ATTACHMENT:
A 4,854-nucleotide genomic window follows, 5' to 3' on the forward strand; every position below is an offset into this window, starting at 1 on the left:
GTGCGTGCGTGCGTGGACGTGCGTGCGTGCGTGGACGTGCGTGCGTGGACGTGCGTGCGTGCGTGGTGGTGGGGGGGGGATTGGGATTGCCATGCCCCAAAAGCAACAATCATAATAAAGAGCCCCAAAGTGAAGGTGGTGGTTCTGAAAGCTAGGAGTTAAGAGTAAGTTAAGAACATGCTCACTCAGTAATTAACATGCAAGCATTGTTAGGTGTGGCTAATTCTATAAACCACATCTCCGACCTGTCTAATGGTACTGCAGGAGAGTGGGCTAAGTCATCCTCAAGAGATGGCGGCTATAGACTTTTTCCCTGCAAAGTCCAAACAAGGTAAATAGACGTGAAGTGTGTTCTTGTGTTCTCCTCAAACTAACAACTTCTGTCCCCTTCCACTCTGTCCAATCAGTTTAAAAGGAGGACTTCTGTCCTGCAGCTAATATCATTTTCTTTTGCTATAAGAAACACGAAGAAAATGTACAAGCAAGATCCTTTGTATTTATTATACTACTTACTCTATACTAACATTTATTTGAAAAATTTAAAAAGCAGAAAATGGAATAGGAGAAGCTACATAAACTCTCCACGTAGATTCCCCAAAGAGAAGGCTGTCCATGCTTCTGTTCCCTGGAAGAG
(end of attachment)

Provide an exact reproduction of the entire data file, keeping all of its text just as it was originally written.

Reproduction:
A 4,854-nucleotide genomic window follows, 5' to 3' on the forward strand; every position below is an offset into this window, starting at 1 on the left:
GTGCGTGCGTGCGTGGACGTGCGTGCGTGCGTGGACGTGCGTGCGTGGACGTGCGTGCGTGCGTGGTGGTGGGGGGGGGATTGGGATTGCCATGCCCCAAAAGCAACAATCATAATAAAGAGCCCCAAAGTGAAGGTGGTGGTTCTGAAAGCTAGGAGTTAAGAGTAAGTTAAGAACATGCTCACTCAGTAATTAACATGCAAGCATTGTTAGGTGTGGCTAATTCTATAAACCACATCTCCGACCTGTCTAATGGTACTGCAGGAGAGTGGGCTAAGTCATCCTCAAGAGATGGCGGCTATAGACTTTTTCCCTGCAAAGTCCAAACAAGGTAAATAGACGTGAAGTGTGTTCTTGTGTTCTCCTCAAACTAACAACTTCTGTCCCCTTCCACTCTGTCCAATCAGTTTAAAAGGAGGACTTCTGTCCTGCAGCTAATATCATTTTCTTTTGCTATAAGAAACACGAAGAAAATGTACAAGCAAGATCCTTTGTATTTATTATACTACTTACTCTATACTAACATTTATTTGAAAAATTTAAAAAGCAGAAAATGGAATAGGAGAAGCTACATAAACTCTCCACGTAGATTCCCCAAAGAGAAGGCTGTCCATGCTTCTGTTCCCTGGAAGAG